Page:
Catnip for Dogs. Can It Get Them High Too?

What is Catnip?

Catnip is an herbaceous plant that belongs to the mint family Lamiaceae. Its botanical name is Nepeta cataria. Catnip is a perennial herb with toothed, heart-shaped leaves and small, white tubular flowers that bloom from late spring to fall.[1]

The active chemical compound in catnip that attracts cats is called nepetalactone. This volatile oil is present in the leaves and stems of catnip plants. When cats smell nepetalactone, it binds to receptors in their nose and has a stimulating and euphoric effect.

Sniffing or eating catnip causes a range of temporary effects in cats like apparent euphoria, rolling around, drooling, aggression, and anxiety reduction. The effects of catnip on cats are inherited and not all cats are affected by it. Kittens younger than eight weeks old also typically do not respond to catnip.[2]

a photo of catnip leaves

Does Catnip Affect Dogs?

Catnip contains a chemical called nepetalactone which is what causes the intoxicating effects in cats. However, dogs lack the receptors affected by nepetalactone (1). This means catnip has no intoxicating effects on dogs like it does for cats.

Some dogs may show mild interest in catnip or even eat catnip toys, but most show no response at all. Catnip simply does not produce the same chemical reaction in dogs as it does in cats (2).

While a small minority of dogs may show some mild exhilaration from catnip, the effect is nowhere near the level seen in cats. Dog owners should not expect their pets to act “high” or have any type of significant reaction to catnip (3). The chemical that makes catnip intoxicating for cats is simply not bioactive in canines.

So in summary, while catnip stimulates cats, it generally does not have any major effect on dogs.


Is Catnip Safe for Dogs?

Yes, catnip is generally considered safe for dogs. According to Rover’s veterinary review board, catnip contains essential vitamins and nutrients that are actually beneficial for dogs, when given in moderation [1]. The active chemical compound in catnip, called nepetalactone, does not have any dangerous or concerning side effects for canine health.

a dog sniffing catnip

While catnip stimulates cats, it typically has a sedative effect on dogs. So there is no risk of your dog becoming hyperactive or overstimulated from catnip exposure. Overall, most veterinarians agree that occasional, moderate catnip use is completely safe for dogs and will not cause any health complications.

Behavioral Effects of Catnip on Dogs

Catnip tends to have very little effect on most dogs. According to the ASPCA[1], only about 20-30% of dogs exposed to catnip will show even mild interest in it. For these dogs, catnip may cause sniffing, licking, chewing, and gentle playfulness. However, catnip does not stimulate dogs the same way it does cats, who may become very excited by the herb.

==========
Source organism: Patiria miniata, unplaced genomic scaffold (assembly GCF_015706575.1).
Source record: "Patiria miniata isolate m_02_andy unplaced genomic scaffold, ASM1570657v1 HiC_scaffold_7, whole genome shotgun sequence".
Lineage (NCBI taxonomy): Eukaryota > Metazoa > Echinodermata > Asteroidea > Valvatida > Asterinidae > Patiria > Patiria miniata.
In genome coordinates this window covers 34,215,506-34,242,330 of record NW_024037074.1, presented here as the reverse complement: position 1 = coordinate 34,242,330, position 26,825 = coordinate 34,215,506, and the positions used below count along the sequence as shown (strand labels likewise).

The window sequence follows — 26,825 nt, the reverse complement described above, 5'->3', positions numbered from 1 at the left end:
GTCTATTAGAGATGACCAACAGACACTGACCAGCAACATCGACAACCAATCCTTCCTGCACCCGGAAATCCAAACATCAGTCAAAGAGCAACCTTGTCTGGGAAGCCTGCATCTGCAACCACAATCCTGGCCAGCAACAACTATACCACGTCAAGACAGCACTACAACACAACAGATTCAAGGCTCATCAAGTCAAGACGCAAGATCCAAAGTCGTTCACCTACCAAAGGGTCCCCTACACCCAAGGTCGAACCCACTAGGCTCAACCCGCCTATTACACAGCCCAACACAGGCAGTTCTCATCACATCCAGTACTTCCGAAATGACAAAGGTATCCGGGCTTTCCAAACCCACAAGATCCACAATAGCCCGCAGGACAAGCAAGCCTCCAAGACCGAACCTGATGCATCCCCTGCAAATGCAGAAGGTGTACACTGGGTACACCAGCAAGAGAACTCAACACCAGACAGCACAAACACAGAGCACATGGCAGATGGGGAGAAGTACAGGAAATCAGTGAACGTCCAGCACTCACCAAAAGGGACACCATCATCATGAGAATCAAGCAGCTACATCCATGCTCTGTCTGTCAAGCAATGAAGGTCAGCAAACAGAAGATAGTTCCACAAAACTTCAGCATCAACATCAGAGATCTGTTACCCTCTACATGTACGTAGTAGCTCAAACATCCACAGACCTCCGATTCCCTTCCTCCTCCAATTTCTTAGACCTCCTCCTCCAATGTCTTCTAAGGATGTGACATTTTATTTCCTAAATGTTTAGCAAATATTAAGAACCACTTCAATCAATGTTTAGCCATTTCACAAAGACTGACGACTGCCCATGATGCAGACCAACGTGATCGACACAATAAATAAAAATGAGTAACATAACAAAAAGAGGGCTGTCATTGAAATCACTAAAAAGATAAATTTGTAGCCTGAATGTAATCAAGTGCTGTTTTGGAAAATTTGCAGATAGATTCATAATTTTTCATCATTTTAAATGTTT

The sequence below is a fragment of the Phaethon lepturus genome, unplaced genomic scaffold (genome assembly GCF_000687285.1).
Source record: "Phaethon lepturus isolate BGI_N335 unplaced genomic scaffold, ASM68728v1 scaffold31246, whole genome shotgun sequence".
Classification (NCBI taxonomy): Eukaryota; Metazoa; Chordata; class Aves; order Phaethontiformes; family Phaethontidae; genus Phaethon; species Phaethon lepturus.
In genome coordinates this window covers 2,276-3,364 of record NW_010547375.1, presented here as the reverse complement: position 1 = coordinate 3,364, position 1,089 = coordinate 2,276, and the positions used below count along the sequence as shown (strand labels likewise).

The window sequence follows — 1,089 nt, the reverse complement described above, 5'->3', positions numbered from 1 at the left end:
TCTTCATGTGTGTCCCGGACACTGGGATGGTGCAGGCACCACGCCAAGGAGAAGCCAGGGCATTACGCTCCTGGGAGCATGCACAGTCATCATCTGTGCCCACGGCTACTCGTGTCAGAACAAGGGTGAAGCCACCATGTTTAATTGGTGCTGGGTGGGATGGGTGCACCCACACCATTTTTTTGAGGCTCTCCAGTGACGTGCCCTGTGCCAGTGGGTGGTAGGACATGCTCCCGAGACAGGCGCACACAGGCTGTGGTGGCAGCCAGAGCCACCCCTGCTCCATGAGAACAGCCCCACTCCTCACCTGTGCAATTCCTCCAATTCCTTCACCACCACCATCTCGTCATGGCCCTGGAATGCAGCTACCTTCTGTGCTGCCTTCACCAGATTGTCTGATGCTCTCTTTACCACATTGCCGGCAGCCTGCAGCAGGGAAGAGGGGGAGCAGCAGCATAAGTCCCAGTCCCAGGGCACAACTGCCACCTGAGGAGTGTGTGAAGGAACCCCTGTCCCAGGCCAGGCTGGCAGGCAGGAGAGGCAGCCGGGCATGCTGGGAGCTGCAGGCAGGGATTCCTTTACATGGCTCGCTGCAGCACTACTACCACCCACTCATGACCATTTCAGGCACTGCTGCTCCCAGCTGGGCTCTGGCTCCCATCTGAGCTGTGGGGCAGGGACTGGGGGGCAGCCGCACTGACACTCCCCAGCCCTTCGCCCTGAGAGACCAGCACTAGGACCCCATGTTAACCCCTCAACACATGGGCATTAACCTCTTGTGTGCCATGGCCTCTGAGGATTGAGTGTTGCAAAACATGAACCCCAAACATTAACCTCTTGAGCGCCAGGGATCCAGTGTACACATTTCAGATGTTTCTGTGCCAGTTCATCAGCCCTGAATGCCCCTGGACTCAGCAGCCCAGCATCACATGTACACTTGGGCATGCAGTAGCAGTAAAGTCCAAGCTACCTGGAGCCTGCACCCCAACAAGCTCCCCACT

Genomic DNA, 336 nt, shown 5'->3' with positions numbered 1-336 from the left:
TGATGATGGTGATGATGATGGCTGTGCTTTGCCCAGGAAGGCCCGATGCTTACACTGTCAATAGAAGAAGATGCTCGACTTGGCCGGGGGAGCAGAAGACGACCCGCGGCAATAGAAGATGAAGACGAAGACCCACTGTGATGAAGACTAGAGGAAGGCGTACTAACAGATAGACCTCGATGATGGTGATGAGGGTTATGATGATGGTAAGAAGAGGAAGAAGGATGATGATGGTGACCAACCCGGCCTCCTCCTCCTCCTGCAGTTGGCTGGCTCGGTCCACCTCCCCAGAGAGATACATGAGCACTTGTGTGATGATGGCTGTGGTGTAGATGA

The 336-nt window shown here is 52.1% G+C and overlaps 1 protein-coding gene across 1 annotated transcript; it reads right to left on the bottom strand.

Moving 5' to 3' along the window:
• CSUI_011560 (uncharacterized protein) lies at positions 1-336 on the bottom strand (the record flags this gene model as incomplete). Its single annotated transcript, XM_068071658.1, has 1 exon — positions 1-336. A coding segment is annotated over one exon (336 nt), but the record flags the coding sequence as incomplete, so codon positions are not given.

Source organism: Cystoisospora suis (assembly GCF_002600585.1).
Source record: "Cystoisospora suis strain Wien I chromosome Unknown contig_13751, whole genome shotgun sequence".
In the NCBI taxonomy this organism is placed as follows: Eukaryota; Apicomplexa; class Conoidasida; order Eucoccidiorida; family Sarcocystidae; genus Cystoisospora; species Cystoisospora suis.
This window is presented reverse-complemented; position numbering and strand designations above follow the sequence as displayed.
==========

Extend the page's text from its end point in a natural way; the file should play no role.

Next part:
Some key things to note about catnip’s effects on dog behavior:

  • Most dogs are completely unaffected by catnip.
  • A small percentage show mild interest, but nothing like the euphoric reaction seen in cats.
  • Catnip is unlikely to overstimulate dogs or cause them to become hyperactive.
  • The effects last 5-15 minutes, then quickly wear off.
  • Catnip should always be given in moderation to avoid overconsumption.

Overall, catnip is not considered stimulatory or addictive for dogs like it is for cats. There is little risk of overstimulation from limited, supervised exposure to catnip.

Using Catnip for Dogs

While catnip can provide some benefits for dogs, the herb does not affect canines in the same intense way as cats. Catnip-stuffed toys tend to be uninteresting for most dogs (source). The aroma from catnip oil in a diffuser is also typically ineffective at relaxing dogs or altering their behavior (source).

Instead of giving dogs toys or treats designed for cats, it’s better to buy products marketed specifically for canine use. Seek out dog toys containing catnip that are designed to hold a dog’s interest. Consider catnip dog treats made with high-quality ingredients. Work with your veterinarian to determine safe dosages and forms of catnip to try with your dog.

Risks of Giving Catnip to Dogs

While catnip is generally safe for most dogs, there are some potential risks to be aware of before giving your dog catnip:

a dog rolling in catnip

Allergic Reactions – As with any new substance, some dogs may have an allergic reaction to catnip. Signs of an allergic reaction can include irritated skin, diarrhea, vomiting, or trouble breathing. If you notice these signs after exposing your dog to catnip, discontinue use and contact your veterinarian.

Indigestion if Eaten – Catnip is typically given to dogs by rubbing it on toys or bedding. However, some dogs may try to eat catnip. Consuming large amounts can potentially cause indigestion, especially if the catnip contains stalks or stems. It’s best to supervise your dog when first using catnip to prevent overconsumption.